Standard General defends Tegna buy to FCC, says opposing claims are 'legally irrelevant'

As the Federal Communications Commission (FCC) continues to scrutinize Standard General’s acquisition of Tegna, Standard General rebuffed comments others have made opposing the deal, arguing those claims are “legally irrelevant” to the FCC’s review of the transaction.

In an FCC filing dated July 7, Standard General outlined three principal allegations petitioners have made against the acquisition.

First, Tegna’s sale will result in a reduction of local news and loss of journalism jobs, followed by MVPD subscriber rates “automatically” increasing due to a rise in programming costs. The third presented argument was that Apollo Global Management would have an attributable level of influence with the privately held Tegna.

Standard General shot down the first claim, stating the assumption the company will eliminate journalist jobs is “entirely unsupported and simply wrong.”

Companies that have petitioned the FCC reagrding the $8.6 billion deal include Graham Media Holdings, NCTA and Communications Workers of America’s (CWA) NewsGuild and National Association of Broadcast Engineers and Technicians.

Standard General expects to close the transaction sometime in the second half of this year, with Tegna shareholders approving the acquisition in May.

The two CWA unions, which urged the FCC to deny the deal, alleged a Standard General-controlled Tegna would negatively affect the journalism job market.

“The operating model of hedge funds like Standard General and AGM is to cut operating costs and sell off underperforming assets, with a relentless focus on satisfying their investment partners,” said the union groups. “Reducing labor costs through cutting jobs, reorganizing and limiting salaries is a central element of that model.”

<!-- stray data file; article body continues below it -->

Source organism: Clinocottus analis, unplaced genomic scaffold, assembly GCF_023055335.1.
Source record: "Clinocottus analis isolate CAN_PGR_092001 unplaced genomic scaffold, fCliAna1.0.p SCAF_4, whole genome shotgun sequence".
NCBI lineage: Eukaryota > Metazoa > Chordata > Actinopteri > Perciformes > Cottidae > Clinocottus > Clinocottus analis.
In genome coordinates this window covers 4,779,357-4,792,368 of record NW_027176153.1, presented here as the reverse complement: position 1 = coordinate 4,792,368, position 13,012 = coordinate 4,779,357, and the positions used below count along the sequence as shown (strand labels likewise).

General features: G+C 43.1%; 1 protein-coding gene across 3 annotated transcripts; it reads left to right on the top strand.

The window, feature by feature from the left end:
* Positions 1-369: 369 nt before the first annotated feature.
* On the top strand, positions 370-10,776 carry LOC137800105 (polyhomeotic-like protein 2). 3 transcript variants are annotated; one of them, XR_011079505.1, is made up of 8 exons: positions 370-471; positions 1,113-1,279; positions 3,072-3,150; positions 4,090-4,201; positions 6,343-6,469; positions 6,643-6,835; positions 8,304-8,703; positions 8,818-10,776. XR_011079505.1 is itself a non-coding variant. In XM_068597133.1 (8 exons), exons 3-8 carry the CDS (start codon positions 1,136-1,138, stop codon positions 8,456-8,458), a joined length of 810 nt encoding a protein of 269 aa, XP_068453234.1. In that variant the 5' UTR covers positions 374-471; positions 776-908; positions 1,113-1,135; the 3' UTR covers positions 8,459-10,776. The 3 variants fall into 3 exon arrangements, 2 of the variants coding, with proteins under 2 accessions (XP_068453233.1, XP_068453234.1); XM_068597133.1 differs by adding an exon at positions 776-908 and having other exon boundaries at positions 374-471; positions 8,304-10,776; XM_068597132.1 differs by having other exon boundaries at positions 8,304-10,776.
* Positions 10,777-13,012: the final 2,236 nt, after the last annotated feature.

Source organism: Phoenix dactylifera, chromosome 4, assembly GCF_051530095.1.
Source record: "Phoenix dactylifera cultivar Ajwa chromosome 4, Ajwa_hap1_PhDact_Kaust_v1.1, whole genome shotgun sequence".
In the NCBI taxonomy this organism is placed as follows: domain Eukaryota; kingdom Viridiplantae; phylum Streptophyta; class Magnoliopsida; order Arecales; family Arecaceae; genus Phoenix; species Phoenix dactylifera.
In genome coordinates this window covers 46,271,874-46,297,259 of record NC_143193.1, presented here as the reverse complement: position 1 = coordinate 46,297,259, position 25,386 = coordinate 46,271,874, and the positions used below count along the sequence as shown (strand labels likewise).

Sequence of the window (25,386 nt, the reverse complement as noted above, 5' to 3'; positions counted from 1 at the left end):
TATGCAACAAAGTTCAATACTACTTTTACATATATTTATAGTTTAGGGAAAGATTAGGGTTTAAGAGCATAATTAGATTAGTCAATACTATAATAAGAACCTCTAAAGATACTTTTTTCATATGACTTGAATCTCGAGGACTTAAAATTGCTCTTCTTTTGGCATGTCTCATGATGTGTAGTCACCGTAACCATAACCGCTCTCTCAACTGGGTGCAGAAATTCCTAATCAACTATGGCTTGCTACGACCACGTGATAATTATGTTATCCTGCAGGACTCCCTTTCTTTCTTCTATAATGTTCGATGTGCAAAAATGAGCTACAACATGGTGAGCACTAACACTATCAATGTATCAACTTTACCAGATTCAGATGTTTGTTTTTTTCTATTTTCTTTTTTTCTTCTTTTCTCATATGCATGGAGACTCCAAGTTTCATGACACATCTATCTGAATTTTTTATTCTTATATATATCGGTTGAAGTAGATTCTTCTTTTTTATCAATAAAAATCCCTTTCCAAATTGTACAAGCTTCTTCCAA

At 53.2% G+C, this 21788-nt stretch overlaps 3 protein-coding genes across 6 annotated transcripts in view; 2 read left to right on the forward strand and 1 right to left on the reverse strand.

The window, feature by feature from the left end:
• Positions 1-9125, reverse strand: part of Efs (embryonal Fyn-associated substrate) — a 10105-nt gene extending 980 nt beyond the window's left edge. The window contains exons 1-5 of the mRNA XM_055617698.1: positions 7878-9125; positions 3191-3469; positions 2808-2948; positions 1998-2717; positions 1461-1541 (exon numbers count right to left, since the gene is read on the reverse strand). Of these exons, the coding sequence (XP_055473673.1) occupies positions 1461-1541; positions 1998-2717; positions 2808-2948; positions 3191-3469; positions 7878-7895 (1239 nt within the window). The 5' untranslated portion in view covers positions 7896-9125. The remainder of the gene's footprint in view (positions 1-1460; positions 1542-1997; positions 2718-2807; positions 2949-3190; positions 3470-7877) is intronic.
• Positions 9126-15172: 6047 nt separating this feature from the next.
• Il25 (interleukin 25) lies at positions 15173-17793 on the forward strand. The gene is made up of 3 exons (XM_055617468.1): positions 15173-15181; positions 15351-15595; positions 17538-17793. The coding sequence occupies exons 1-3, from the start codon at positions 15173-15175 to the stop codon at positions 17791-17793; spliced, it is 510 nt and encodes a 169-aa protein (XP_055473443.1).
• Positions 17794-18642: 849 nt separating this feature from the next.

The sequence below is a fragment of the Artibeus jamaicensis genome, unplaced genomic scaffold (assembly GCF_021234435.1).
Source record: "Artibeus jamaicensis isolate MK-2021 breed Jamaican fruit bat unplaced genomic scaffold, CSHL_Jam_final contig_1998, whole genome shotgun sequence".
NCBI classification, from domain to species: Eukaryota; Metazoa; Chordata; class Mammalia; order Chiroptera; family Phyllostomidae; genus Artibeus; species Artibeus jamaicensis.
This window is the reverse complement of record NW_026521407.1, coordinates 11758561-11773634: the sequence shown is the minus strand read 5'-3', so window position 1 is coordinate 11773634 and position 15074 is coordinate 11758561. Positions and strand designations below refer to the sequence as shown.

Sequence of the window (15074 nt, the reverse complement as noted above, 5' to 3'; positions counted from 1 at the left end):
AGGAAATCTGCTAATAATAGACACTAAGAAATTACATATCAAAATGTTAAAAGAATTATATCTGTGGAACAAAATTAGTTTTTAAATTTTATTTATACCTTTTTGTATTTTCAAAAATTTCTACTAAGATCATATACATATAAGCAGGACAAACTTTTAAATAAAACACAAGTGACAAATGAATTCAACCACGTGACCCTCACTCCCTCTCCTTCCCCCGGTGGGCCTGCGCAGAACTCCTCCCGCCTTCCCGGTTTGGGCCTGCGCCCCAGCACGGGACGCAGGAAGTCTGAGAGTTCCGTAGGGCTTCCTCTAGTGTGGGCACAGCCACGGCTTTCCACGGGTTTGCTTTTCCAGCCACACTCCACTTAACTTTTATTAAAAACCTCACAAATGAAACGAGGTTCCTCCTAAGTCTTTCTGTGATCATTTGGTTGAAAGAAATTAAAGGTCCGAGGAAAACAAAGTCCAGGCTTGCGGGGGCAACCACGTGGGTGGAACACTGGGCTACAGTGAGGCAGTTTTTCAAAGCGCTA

Standard General countered that argument by saying it’s actually increased newsroom staffing at its four stations by 28%, since acquiring them in 2021. One of those broadcast stations was KBSI, licensed to Cape Girardeau, Missouri.

The company added that the opposition from NewsGuild and other organizations is “surprising,” given the acquisition stands to create “the largest minority-owned and female-led television station group in U.S. history.”

Competition and retransmission

Graham Media Group, which owns seven broadcast stations in six U.S. markets, argued the Tegna sale would undermine local broadcast coverage. Particularly, Graham Media’s owned stations in Jacksonville, Florida, where the company said the deal will hurt its ability to compete fairly for viewers, ad revenue and local talent. The company asserts it would also consolidate an already highly consolidated Jacksonville market "to effectively two competing broadcast companies." 

“If the FCC approves the Transaction as proposed, the large investment companies behind it will own and/or operate all four of the major network-affiliated stations in Jacksonville,” said Graham Media’s filing.  

NCTA, while it doesn’t oppose the acquisition, has asked the FCC to ensure there aren’t any “interlocking relationships” among the consolidated company, Apollo and Cox Media Group. Standard General plans to sell off three of its Tegna stations to Cox once the deal closes.

Such interlocking relationships, NCTA said, would give these companies the ability “to share information or otherwise coordinate their retransmission consent negotiations,” which would undermine the FCC’s ban on joint negotiations between MVPDs.

NCTA also cited a report that said Apollo has loaned Standard General nearly $700 million to finance its purchase of Tegna. Standard General reiterated Apollo will only have non-voting preferred shares in Tegna, without board rights.

“AGM is merely one of seventeen entities facilitating the funding of the Tegna acquisition, with no rights to anything but a fixed rate of return until its shares are redeemed at Standard General’s election,” Standard General wrote.